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IBM and Cisco: Together for a World Class Data Center

Book Description

This IBM® Redbooks® publication is an IBM and Cisco collaboration that articulates how IBM and Cisco can bring the benefits of their respective companies to the modern data center.

It documents the architectures, solutions, and benefits that can be achieved by implementing a data center based on IBM server, storage, and integrated systems, with the broader Cisco network.

We describe how to design a state-of-the art data center and networking infrastructure combining Cisco and IBM solutions. The objective is to provide a reference guide for customers looking to build an infrastructure that is optimized for virtualization, is highly available, is interoperable, and is efficient in terms of power and space consumption. It will explain the technologies used to build the infrastructure, provide use cases, and give guidance on deployments.

Table of Contents

  1. Front cover
  2. Notices
    1. Trademarks
  3. Preface
    1. Authors
    2. Now you can become a published author, too!
    3. Comments welcome
    4. Stay connected to IBM Redbooks
  4. Chapter 1. The modern data center
    1. 1.1 Data center drivers and trends
      1. 1.1.1 Key operational challenges
      2. 1.1.2 Attributes of the modern data center
      3. 1.1.3 Impact of virtualization in the modern data center
      4. 1.1.4 The journey towards cloud computing
    2. 1.2 Architecture evolution
      1. 1.2.1 Traditional data center network architecture
      2. 1.2.2 Workload trends affecting data center architecture
      3. 1.2.3 Multiple types of data center
  5. Chapter 2. IBM and Cisco building blocks for the data center
    1. 2.1 IBM systems
    2. 2.2 IBM PureSystems
      1. 2.2.1 IBM PureFlex System
      2. 2.2.2 IBM Flex System Manager
      3. 2.2.3 IBM Flex System nodes
      4. 2.2.4 IBM PureApplication System
      5. 2.2.5 IBM PureData System
      6. 2.2.6 IBM Flex System Networking
      7. 2.2.7 IBM Flex System Fabric EN4093/EN4093R 10 Gb Scalable Switch
      8. 2.2.8 IBM Flex System EN2092 1 Gb Ethernet Scalable Switch
      9. 2.2.9 IBM Flex System EN4091 10 Gb Ethernet Pass-thru Module
      10. 2.2.10 IBM Flex System Fabric CN4093 10 Gb Converged Scalable Switch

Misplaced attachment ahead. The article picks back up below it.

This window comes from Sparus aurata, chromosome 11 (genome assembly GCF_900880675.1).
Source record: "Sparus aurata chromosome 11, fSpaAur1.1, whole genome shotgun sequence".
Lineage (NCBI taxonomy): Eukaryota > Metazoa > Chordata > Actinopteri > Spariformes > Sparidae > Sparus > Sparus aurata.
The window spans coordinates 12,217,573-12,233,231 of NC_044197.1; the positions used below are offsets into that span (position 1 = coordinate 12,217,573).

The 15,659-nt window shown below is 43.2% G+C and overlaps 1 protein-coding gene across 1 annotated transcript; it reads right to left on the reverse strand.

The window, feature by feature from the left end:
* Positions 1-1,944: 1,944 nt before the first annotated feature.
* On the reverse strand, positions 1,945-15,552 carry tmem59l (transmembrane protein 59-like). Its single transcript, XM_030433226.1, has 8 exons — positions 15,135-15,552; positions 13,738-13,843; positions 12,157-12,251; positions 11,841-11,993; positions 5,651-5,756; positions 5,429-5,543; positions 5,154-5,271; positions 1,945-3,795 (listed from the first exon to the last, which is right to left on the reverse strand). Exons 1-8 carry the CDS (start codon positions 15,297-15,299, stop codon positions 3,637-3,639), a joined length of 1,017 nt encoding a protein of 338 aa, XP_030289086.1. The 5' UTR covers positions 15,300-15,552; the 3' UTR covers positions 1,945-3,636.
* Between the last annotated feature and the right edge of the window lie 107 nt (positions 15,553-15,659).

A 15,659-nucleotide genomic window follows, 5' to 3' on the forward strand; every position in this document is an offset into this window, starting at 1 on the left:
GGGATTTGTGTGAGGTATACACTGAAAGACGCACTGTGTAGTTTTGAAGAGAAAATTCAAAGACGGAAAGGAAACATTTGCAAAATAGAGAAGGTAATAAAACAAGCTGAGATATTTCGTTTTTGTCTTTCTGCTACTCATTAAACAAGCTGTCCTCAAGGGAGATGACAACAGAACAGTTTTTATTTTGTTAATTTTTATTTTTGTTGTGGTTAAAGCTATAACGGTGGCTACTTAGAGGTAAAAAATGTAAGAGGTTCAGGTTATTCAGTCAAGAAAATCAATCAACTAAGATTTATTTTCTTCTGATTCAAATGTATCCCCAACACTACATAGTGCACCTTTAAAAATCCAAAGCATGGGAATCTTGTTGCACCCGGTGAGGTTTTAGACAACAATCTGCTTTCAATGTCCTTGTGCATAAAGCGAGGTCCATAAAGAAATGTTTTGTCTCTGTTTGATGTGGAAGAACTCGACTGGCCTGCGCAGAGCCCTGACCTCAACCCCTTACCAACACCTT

11. 2.2.11 IBM Flex System CN4054 10 Gb Virtual Fabric Adapter
      12. 2.2.12 IBM Flex System EN4132 2-port 10 Gb Ethernet Adapter
      13. 2.2.13 IBM Flex System EN2024 4-port 1 Gb Ethernet Adapter
    3. 2.3 IBM Distributed Virtual Switch 5000V
      1. 2.3.1 Benefits
      2. 2.3.2 Highlights
    4. 2.4 IBM System Networking
      1. 2.4.1 IBM RackSwitch G8264
      2. 2.4.2 IBM System Networking RackSwitch G8264CS
      3. 2.4.3 IBM RackSwitch G8264T
      4. 2.4.4 IBM System Networking RackSwitch G8316
      5. 2.4.5 IBM System Networking RackSwitch G8052
      6. 2.4.6 IBM System Networking RackSwitch G8000
    5. 2.5 IBM Power Systems
      1. 2.5.1 IBM Power models
      2. 2.5.2 Power VM technology
      3. 2.5.3 IBM Systems Management Solutions for Power Servers
    6. 2.6 IBM System z
      1. 2.6.1 IBM zEnterprise 114: A system of systems
      2. 2.6.2 IBM zEnterprise 196
      3. 2.6.3 z/VM
      4. 2.6.4 Linux on System z
      5. 2.6.5 Tivoli Performance Modeler for z/OS
    7. 2.7 IBM iDataPlex
    8. 2.8 IBM System x
      1. 2.8.1 IBM System x3690 X5
    9. 2.9 IBM Smarter Storage
      1. 2.9.1 Efficient by design
    10. 2.10 Disk systems and virtualization
      1. 2.10.1 IBM System Storage SAN Volume Controller
      2. 2.10.2 IBM Storwize V7000 and Storwize V7000 Unified
      3. 2.10.3 XIV
      4. 2.10.4 IBM Scale Out Network Attached Storage
      5. 2.10.5 IBM DS8000 Series
    11. 2.11 Tape systems
      1. 2.11.1 TS1140
      2. 2.11.2 TS3500
      3. 2.11.3 TS3310 Tape Library
      4. 2.11.4 TS7700: Enterprise Virtual Tape Library
    12. 2.12 IBM Real-time Compression
      1. 2.12.1 IBM Real-time Compression Appliance STN6800 and STN6500
    13. 2.13 IBM Tivoli Storage Productivity Center
      1. 2.13.1 Heterogeneous storage environment management
      2. 2.13.2 Simplified management for storage efficiency and reduced costs
      3. 2.13.3 Reporting and analytical capabilities
    14. 2.14 Cisco Local Area Networking Hardware
      1. 2.14.1 Modular switching platforms
      2. 2.14.2 Nexus 7000
    15. 2.15 Fixed form factor switching platforms 
      1. 2.15.1 Nexus 6000